50 Books to Read Before You Die

words to inspire before you expire

Tag: Narrator (page 1 of 2)


Hello again, class.

Most of the novels on the list require a bit of work—especially the older ones. This 50-books library is the kind of selection that focuses on the great works, not the most entertaining ones. There’s entertainment in novels like Pride and Prejudice or Hamlet, but that’s not why you need to read them before you die—you need to read them because they do what no other piece of entertainment did before, and significantly changed what literature was and could be. In almost every book on the list, entertainment may be there, but it’s always secondary.

Rebecca is one of the exceptions to this trend—it seems to be entertainment first. It delights in its own extravagant writing and startling twists, and the story is melodramatic and absorbing. It’s not a happy story—it’s more like a nightmare, honestly—but it exists somewhere between a classy horror movie and a turbulent romance. It’s not great art—but it’s not simple, either. It plays with its plot for dramatic effect and was more engrossing than I could have predicted. Rebecca belongs on the list because of the simplest reason of all: it’s exciting and suspenseful, and it made its mark on literature and popular culture of the time.

With most of the novels from the list, I don’t worry much about spoilers—I couldn’t really “spoil” The Divine Comedy, if you know what I mean—but I have to be very careful about Rebecca. This is the story of a newly married woman, who is beginning a new life with her husband. One thing I appreciated early on: this woman goes unnamed for the entire novel. I can barely imagine how difficult that might have been for the author—her protagonist is referred to ambiguously for the opening chapters and, after marrying, is referred to by last name only: Mrs. de Winter. We never learn her first name or her maiden name, and all we know of her identity is in character traits, not details. She is a complete character, but one without identity.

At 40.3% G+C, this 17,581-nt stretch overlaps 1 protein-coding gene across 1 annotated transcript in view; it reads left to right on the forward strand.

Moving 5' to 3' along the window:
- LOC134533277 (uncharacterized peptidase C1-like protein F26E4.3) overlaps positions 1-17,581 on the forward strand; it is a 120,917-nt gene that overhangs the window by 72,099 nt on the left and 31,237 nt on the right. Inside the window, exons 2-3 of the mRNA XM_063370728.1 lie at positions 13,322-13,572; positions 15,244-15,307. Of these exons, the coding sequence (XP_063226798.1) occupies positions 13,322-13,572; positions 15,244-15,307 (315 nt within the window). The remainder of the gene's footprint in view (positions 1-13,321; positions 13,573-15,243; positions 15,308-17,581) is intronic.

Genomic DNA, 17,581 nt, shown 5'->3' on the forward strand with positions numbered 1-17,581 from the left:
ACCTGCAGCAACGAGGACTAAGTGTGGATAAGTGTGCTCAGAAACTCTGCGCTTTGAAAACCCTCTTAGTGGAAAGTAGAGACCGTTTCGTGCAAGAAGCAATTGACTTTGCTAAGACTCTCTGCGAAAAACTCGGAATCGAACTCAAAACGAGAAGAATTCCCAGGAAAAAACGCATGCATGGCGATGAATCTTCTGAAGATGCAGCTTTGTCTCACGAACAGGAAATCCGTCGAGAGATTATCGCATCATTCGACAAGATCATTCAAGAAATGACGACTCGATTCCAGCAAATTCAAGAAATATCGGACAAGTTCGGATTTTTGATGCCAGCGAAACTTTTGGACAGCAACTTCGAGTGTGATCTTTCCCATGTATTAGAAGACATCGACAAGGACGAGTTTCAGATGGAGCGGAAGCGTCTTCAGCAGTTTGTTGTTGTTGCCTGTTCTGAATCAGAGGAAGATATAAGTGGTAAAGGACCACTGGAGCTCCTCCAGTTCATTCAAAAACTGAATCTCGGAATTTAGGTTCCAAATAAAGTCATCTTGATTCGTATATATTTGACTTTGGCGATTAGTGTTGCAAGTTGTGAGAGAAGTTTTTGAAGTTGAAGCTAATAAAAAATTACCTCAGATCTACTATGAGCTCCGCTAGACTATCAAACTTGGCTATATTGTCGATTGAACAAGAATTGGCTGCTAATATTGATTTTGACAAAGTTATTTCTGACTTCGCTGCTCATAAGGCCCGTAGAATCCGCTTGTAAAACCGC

Actors Laurence Olivier and Joan Fontaine as Mr. and Mrs. de Winter in the movie adaptation of Rebecca (1940), directed by Alfred Hitchcock

This nameless woman marries a widower, Maxim de Winter, whose first wife is the eponymous Rebecca. Rebecca died before the narrator met Maxim, and Rebecca is some hideous unspoken secret in their new marriage. Nonetheless, they attempt to live happily in de Winter’s estate of Manderley, a large and beautiful house that is as much a character as the narrator—it’s given personality and even agency in what happens to the characters living there. The servants and guests at Manderley all seem to know something about Rebecca that they want to keep from the narrator, and because of that, Rebecca herself seems to haunt Manderley. She is around every corner, threatening to ruin the narrator’s marriage and life.

More than once, I wondered if this was a supernatural thriller—a literal haunting, with Rebecca’s spirit poisoning the house. While the narrator never sees the ghost of Rebecca walking down the halls, that seems to be the only difference between the haunting in Rebecca and something like Marley’s ghost in A Christmas Carol. This story is the closest you can get to the supernatural while still existing in the real world.

Author Daphne du Maurier

And even though it’s not quite fantasy, either, it’s got a healthy dose of the unrealistic. Everything is hyper-characterized and played for drama or suspense, not to the point that it’s unnecessary, but entertaining for certain. It uses melodrama like it uses hints of the supernatural—instead of getting in the way of the story, they make the story fuller.